What Danish Mothers Know About No Ultimatums Parenting
Written by Katie Hintz-Zambrano
Photography by Photographed by Sabrina Bot
We all want our kids to be happy. And happiness is something the Danes have supposedly figured out, with research consistently showing that residents of Denmark are among the happiest in the world. So, it’s not a huge surprise that an article we published on Danish parenting tips has proved to be one of our most-read. Due to this popularity, we decided to do a deep-dive into some of the bigger philosophies rooted in Danish culture with The Danish Way of Parenting authors Jessica Alexander and psychotherapist Iben Sandahl leading the way. Last month we discussed the importance of teaching empathy, and the month before, the power of play. This time around we’re talking to the authors about the Danes’ belief in no ultimatums.
How would you describe parenting with no ultimatums?
“It’s essentially governing with respect and not resorting to screaming, spanking, or shaming to get results. It is seeing children as intrinsically good and basing reactions to them on that knowledge. By looking to Denmark, we can see that this kind of parenting approach absolutely works in raising happy, confident adults. Teach respect, be respectful, and you will be respected are the main guidelines. It is worth noting that spanking has been illegal in Denmark for over 20 years. All Danes we interviewed considered it an unthinkable form of disciplining for a child.”
What’s so problematic with using ultimatums?
“Giving ultimatums to children essentially puts parents in a position where there has to be a winner and a loser. No one really likes to be given an ultimatum because it is always a power struggle. It never offers a win/win solution. What parents don’t realize is that they are often the ones who end up losing with this method, even if they feel they win in the moment. They lose closeness, because governing with threats and fear does not beget closeness. They lose respect, because children learn that boundaries don’t mean anything if parents don’t follow through with their threats. And they can lose perspective, thanks to getting bogged down with the battles instead of the war—the big lines of parenting. What is interesting to consider about using ultimatums is that it seems to be very tied to how we ourselves were raised. Most of the language we use with our children is inherited from our own parents. Many of us were raised with fear-based parenting and ultimatums, which is a very common American style of parenting. Therefore, it is understandable that we have nothing else in our mental toolbox when we get stressed. Knowing this makes it easier to be aware of why we are using ultimatums, yelling, or spanking and how we can start to make a conscious effort to change.”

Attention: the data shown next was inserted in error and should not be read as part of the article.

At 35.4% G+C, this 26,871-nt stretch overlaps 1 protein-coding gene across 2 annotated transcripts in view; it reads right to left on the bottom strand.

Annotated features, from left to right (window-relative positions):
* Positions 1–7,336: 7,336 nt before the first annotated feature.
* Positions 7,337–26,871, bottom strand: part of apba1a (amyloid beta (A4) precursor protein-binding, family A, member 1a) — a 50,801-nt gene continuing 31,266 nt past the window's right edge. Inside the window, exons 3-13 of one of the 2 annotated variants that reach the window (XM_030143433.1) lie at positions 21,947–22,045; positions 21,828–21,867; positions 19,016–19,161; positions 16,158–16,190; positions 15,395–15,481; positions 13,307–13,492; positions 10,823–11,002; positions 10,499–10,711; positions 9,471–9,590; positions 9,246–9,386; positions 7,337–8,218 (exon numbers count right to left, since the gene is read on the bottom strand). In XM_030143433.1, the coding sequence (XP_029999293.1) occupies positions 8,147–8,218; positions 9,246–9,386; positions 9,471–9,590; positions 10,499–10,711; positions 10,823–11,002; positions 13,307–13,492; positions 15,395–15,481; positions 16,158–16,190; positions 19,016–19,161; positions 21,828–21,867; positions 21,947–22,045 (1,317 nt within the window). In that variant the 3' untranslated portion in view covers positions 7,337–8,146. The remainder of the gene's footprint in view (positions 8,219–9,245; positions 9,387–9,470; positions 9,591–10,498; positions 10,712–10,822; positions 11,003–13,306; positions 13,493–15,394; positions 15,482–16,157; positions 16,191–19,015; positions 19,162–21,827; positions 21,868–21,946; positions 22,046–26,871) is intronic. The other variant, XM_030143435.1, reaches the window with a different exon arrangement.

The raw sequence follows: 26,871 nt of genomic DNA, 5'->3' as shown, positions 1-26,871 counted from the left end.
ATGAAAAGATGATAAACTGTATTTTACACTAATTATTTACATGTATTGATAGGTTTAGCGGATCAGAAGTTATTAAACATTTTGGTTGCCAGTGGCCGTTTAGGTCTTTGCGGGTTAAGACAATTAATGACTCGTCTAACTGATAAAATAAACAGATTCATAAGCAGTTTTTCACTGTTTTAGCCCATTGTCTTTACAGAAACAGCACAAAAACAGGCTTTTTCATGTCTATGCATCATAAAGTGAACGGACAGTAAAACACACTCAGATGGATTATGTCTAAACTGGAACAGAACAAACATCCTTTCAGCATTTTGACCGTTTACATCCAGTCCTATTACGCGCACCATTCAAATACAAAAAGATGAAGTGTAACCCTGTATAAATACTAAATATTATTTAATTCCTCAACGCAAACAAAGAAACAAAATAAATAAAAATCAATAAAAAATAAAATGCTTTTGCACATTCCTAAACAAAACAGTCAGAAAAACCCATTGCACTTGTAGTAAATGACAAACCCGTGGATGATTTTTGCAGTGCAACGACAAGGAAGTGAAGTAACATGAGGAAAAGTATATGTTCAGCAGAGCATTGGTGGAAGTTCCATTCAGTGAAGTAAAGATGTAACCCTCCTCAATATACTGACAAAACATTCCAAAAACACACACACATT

How is no ultimatums parenting tied to the overall Danish parenting style?